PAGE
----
Ellen G. White -- the Myth and the Truth

by Å. Kaspersen


16 -Retouching

The White Estate, which stands as the zealous keeper of Ellen White's writings, manuscripts and letters, has from time to time faked photographs in order to preserve the myths about the adventist prophetess. As an example we will mention a photograph where Ellen White's granddaughter Ella Robinson is sitting besides her grandmother. On the photograph Ella Robinson wears a long necklace. This necklace was retouched away when Arthur White put the photograph into his book The Elmshaven Years, p. 243. The faking was probably done to create the impression that adventists at that time - and especially Ellen White's relatives - were faithful to the Testimonies, which condemn in no uncertain terms the use of jewelry. It was however obvious that SDA people in general, and her own relatives, did not take these statements on jewelry too serious, and it was evident that Ellen White did not have any objections to pose on a photograph together with her granddaughter wearing a long necklace. Otherwise, it was customary that artists at the Review and Herald routinely removed jewelry from people before photograps were published and printed. But now this practice has been abandoned, they say. There is a photograph of Ellen White from 1878, where she stands beside her twin sister Elizabeth. On this photo Ellen White wears a long gold chain and a brooch. This was fifteen years after she had condemned other people wearing similar jewelry.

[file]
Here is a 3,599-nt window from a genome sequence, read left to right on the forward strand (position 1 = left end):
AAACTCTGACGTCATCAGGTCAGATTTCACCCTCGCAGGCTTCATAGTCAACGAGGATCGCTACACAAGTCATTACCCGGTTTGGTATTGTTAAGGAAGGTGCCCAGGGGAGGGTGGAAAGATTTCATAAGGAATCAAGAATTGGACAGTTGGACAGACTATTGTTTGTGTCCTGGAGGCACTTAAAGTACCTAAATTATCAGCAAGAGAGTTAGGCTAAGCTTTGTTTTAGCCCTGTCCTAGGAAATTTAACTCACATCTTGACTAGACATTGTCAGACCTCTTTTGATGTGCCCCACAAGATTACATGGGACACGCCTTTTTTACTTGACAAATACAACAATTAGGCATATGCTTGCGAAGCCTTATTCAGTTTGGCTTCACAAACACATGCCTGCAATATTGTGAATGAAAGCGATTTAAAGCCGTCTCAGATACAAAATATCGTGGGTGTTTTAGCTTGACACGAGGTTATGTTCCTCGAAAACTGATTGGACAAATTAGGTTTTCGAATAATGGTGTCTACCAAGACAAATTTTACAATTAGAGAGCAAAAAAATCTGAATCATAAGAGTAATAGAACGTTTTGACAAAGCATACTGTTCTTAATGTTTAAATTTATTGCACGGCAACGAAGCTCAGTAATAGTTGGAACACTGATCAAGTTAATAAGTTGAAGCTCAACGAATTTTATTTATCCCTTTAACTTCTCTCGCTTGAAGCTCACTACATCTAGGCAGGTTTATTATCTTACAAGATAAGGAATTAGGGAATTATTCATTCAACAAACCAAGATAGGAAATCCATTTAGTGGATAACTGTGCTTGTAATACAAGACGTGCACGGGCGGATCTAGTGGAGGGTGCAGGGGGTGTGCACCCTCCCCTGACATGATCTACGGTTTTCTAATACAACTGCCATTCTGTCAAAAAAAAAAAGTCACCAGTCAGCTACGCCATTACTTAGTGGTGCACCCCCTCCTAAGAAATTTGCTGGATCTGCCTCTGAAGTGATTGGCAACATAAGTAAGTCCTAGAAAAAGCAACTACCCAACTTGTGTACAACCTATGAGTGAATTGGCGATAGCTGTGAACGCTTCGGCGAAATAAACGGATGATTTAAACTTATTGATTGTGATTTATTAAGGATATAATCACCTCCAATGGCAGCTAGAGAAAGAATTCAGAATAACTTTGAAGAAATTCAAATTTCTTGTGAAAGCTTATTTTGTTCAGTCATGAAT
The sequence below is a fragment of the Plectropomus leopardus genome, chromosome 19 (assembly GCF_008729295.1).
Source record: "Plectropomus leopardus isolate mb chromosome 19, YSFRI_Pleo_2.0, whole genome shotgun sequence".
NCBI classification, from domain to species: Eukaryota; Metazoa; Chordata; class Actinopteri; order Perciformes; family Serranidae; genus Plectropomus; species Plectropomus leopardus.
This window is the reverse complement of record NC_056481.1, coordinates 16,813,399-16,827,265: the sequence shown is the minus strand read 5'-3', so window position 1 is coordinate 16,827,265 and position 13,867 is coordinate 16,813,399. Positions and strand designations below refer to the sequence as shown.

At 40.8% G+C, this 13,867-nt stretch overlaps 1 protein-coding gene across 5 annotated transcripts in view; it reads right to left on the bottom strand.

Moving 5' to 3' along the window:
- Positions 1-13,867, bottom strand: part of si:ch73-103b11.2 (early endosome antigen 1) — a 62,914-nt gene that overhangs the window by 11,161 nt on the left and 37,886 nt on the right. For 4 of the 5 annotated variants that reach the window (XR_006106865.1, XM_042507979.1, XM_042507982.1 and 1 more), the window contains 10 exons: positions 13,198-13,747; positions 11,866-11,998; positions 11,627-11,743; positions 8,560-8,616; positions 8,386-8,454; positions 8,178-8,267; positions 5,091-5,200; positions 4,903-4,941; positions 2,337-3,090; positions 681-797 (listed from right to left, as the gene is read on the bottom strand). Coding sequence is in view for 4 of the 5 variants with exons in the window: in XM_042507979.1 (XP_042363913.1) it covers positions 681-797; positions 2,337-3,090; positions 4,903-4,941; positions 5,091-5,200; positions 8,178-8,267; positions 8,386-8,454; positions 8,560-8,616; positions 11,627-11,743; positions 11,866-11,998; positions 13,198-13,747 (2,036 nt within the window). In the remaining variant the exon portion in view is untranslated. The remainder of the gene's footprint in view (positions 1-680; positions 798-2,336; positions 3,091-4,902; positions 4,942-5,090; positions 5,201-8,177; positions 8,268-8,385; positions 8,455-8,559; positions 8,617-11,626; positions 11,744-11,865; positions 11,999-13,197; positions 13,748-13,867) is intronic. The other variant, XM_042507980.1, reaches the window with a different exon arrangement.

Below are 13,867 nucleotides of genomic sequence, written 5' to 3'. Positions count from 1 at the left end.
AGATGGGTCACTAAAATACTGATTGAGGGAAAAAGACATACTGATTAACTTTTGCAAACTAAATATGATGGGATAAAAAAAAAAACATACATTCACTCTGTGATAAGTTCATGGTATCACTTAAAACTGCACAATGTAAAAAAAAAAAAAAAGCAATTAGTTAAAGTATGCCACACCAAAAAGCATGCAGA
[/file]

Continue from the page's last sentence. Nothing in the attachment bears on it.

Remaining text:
The artists at the Review and Herald did also doctor Ellen White's nose. The stone which hit her in the nasal region when she was ten years old, damaged her face, giving her a "pug-nose". W.A. Colcord, who was secretary of the General Conference in the 1920's wrote a letter to Edward S. Ballenger,

"I am glad to see you getting after W.C. White. . . .No doubt he was the one who had his mother's picture doctored up to represent her having a beautiful, long, straight nose. . . . (it is) a misrepresentation which covers up the deformity caused by an all but fatal blow in childhood which later brought on her epilepsy and. . . fits mistaken for visions. . . . For many years he has figured in these misrepresentations and defenses of his mother." (Letter, W.A. Colcord to E.S. Ballenger, Feb. 29, 1928. Quoted in Sydney Cleveland's book, White-Washed.)

In other words: Not just the written words from Ellen White has been twisted and retouched by the myth-keepers. Also photographic material has been doctored to create wrong impressions about their revered prophetess among the common SDA people.

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